F. Boie, 1826
Thraupis is a genus of birds of the tanager family occurring from Mexico to Argentina. Some are familiar species with large ranges. As currently defined the genus includes 9 species, but this includes species from two separate clades. Consequently, the genus is paraphyletic and two species (T. cyanocephala and T. bonariensis) are likely to eventually be moved to another genus.
These tanagers are mainly found in semi-open habitats including plantations and open woodland, but some will venture into towns. They feed from medium to high levels in trees, taking mainly fruit, with some nectar, and insects which may be taken in flight. The pair builds a usually well concealed cup nest, but the female incubates alone. The blue-gray and palm tanagers will nest in buildings. Thraupis tanagers have squeaky call notes and songs which consist of 5-10 repetitions of a single or double note.
The genus was introduced by the German naturalist Friedrich Boie in 1826 with the golden-chevroned tanager as the type species. The name of the genus is the Ancient Greek word for an unidentified small bird mentioned by Aristotle. As currently defined the genus contains nine species.
Species in taxonomic order
|Image||Scientific name||Common Name||Distribution|
|Thraupis episcopus||Blue-grey tanager||Mexico south to northeast Bolivia and northern Brazil, all of the Amazon Basin|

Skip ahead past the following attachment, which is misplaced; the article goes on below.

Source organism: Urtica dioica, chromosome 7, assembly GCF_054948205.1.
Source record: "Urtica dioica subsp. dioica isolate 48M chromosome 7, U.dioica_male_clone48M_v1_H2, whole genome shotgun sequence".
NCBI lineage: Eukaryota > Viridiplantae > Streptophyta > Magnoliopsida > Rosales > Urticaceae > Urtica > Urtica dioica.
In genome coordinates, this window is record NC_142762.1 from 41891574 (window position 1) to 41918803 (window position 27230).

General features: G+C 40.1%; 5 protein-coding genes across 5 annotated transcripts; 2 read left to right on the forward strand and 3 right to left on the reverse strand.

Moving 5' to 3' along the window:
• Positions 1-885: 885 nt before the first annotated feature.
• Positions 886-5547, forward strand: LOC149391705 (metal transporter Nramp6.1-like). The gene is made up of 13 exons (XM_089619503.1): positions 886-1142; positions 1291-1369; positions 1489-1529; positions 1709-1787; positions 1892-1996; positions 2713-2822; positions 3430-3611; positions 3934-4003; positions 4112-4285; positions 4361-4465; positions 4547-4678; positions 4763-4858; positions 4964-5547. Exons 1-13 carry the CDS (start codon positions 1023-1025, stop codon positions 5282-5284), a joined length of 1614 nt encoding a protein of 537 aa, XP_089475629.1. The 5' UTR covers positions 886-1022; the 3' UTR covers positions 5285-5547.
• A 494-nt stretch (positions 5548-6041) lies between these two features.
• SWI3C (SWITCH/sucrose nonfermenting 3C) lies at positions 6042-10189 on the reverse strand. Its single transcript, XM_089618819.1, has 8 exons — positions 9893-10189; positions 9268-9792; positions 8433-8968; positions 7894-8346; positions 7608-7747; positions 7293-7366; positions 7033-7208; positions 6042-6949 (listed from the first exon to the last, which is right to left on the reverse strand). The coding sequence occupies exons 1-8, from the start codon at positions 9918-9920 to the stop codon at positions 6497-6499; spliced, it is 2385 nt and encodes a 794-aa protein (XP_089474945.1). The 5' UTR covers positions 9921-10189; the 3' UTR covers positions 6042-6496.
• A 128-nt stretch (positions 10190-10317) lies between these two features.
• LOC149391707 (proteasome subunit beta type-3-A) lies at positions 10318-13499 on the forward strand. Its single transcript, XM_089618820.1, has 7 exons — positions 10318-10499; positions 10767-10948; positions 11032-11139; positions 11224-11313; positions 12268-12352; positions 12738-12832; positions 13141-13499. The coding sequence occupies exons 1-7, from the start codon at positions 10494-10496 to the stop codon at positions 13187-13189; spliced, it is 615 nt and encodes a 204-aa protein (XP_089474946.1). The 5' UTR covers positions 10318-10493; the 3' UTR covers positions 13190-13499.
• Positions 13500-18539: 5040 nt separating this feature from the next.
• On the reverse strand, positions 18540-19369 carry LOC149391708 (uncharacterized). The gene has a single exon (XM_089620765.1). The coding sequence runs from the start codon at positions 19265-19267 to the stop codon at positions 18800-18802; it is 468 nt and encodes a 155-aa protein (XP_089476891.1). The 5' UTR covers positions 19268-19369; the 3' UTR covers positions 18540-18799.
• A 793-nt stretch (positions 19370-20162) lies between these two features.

|Thraupis glaucocolpa||Glaucous tanager||Colombia and Venezuela|
|Thraupis sayaca||Sayaca tanager||Brazil and Bolivia, Paraguay, Uruguay, and northeastern Argentina|
|Thraupis cyanoptera||Azure-shouldered tanager||Brazil.|
|Thraupis ornata||Golden-chevroned tanager||Brazil.|
|Thraupis cyanocephala||Blue-capped tanager||Bolivia, Colombia, Ecuador, Peru, Trinidad and Tobago, and Venezuela|
|Thraupis bonariensis||Blue-and-yellow tanager||Argentina, Uruguay, Brazil, Paraguay, Bolivia, extreme northern border Chile, and Andean Peru and Ecuador|
|Thraupis abbas||Yellow-winged tanager||Gulf of Mexico and Caribbean coasts from the states of Veracruz and the extreme south of San Luis Potosi in Mexico through the Yucatán Peninsula to Nicaragua, and on the Pacific coast from the Mexican state of Chiapas to Honduras|
|Thraupis palmarum||Palm tanager||Nicaragua south to Bolivia, Paraguay and southern Brazil|
- Sedano, R. E., & BURNS, K. J. (2010). Are the Northern Andes a species pump for Neotropical birds? Phylogenetics and biogeography of a clade of Neotropical tanagers (Aves: Thraupini). Journal of Biogeography 37: 325–343.
- Boie, Friedrich (1826). "Generalübersicht". Isis von Oken (in German). Col 974.
- Paynter, Raymond A. Jr, ed. (1970). Check-list of Birds of the World. Volume 13. Cambridge, Massachusetts: Museum of Comparative Zoology. p. 318.
- Jobling, J.A. (2018). del Hoyo, J.; Elliott, A.; Sargatal, J.; Christie, D.A.; de Juana, E., eds. "Key to Scientific Names in Ornithology". Handbook of the Birds of the World Alive. Lynx Edicions. Retrieved 2 April 2018.
- Gill, Frank; Donsker, David, eds. (2018). "Tanagers and allies". World Bird List Version 8.1. International Ornithologists' Union. Retrieved 2 April 2018.
- ffrench, Richard (1991). A Guide to the Birds of Trinidad and Tobago (2nd ed.). Comstock Publishing. ISBN 0-8014-9792-2..
- Hilty, Steven L (2003). Birds of Venezuela. London: Christopher Helm. ISBN 0-7136-6418-5..
- Morton, Isler & Isler, Tanagers ISBN 0-7136-5116-4.
- Stiles and Skutch, A guide to the birds of Costa Rica ISBN 0-8014-9600-4.
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